1 . An energy conversion material (thermal to electric), comprising:

a first phase providing a matrix and a second phase comprising a nanoscale or microscale material providing electron mobility, comprising particles with an aspect ratio greater than 1 , wherein the second phase provides electrical conducting channels throughout the composition, wherein the second phase comprises barbed tendrils, with the barbs predominantly pointing in one direction.

2. The conversion material according to claim 1 ,

wherein the first phase comprises an insulator, such as a polymer.

3. The conversion material according to claim 1 or 2,

wherein the second phase comprises a semiconducting or conducting material.

4. The conversion material according to claim 3,

wherein the semiconducting material is selected among materials such as carbon nanotubes and graphene and the conducting material is selected among metals, such as gold, silver, copper and iron, conjugated polymers, or any materials in which charge carriers move freely within a stationary structure.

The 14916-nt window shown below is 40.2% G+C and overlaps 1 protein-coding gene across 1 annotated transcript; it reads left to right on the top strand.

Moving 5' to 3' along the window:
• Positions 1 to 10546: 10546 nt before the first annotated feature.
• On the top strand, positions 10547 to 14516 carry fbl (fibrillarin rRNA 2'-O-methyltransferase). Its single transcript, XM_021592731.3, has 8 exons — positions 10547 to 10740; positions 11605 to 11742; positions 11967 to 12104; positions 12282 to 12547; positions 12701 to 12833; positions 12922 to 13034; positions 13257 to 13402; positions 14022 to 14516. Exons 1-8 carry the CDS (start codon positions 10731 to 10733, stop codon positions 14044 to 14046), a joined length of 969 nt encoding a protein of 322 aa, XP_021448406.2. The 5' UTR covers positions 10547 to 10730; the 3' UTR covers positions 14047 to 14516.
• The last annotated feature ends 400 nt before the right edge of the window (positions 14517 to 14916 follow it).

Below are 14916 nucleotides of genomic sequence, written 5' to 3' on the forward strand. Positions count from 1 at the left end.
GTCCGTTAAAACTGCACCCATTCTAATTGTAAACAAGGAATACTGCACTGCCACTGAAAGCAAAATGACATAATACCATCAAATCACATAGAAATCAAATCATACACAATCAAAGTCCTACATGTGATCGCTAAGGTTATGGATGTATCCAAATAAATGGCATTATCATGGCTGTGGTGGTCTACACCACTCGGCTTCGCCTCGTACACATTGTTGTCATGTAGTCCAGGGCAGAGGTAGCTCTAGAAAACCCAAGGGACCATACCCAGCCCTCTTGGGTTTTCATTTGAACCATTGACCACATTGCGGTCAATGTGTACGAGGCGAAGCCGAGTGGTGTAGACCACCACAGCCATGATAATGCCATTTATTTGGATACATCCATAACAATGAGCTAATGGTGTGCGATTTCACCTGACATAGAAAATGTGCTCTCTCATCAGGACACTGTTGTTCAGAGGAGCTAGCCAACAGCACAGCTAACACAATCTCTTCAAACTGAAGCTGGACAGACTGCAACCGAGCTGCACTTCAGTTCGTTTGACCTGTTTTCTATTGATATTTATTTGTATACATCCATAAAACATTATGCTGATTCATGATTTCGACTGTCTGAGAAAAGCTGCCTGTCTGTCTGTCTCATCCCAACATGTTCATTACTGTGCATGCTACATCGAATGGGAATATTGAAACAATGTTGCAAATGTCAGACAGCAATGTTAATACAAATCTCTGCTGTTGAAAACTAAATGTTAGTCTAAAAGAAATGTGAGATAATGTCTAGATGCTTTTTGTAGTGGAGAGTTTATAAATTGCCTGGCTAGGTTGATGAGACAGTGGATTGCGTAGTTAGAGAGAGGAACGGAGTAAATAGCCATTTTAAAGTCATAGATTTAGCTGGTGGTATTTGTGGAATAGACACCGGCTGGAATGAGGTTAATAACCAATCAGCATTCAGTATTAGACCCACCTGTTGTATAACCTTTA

5. The conversion material according to any one of the preceding claims,

wherein the matrix phase comprises a non-conductive polymer, preferably an acrylic polymer.

6. The conversion material according to any one of claims 1 to 5,

wherein the second phase comprises particles with a dimension of 100 μιτι or less.

7. The conversion material according to any one of claims 1 to 6,

obtainable by a method, comprising admixing a solution of the material for the first phase with a material of the second phase and solidifying the mixture while applying a current.

8. The conversion material according to any one of claims 1 to 7, comprising a matrix phase of an acrylic polymer and dispersed therein graphene flakes as second phase.

9. A conversion element, comprising:

the conversion material according to any one of claims 1 to 8; and two electrodes.

10. A conversion module, comprising:

the conversion element according to claim 9.

1 1 . A generator, comprising:

the conversion element according to claim 9.

12. A method of manufacturing a conversion material according to claims 1 to 8, comprising: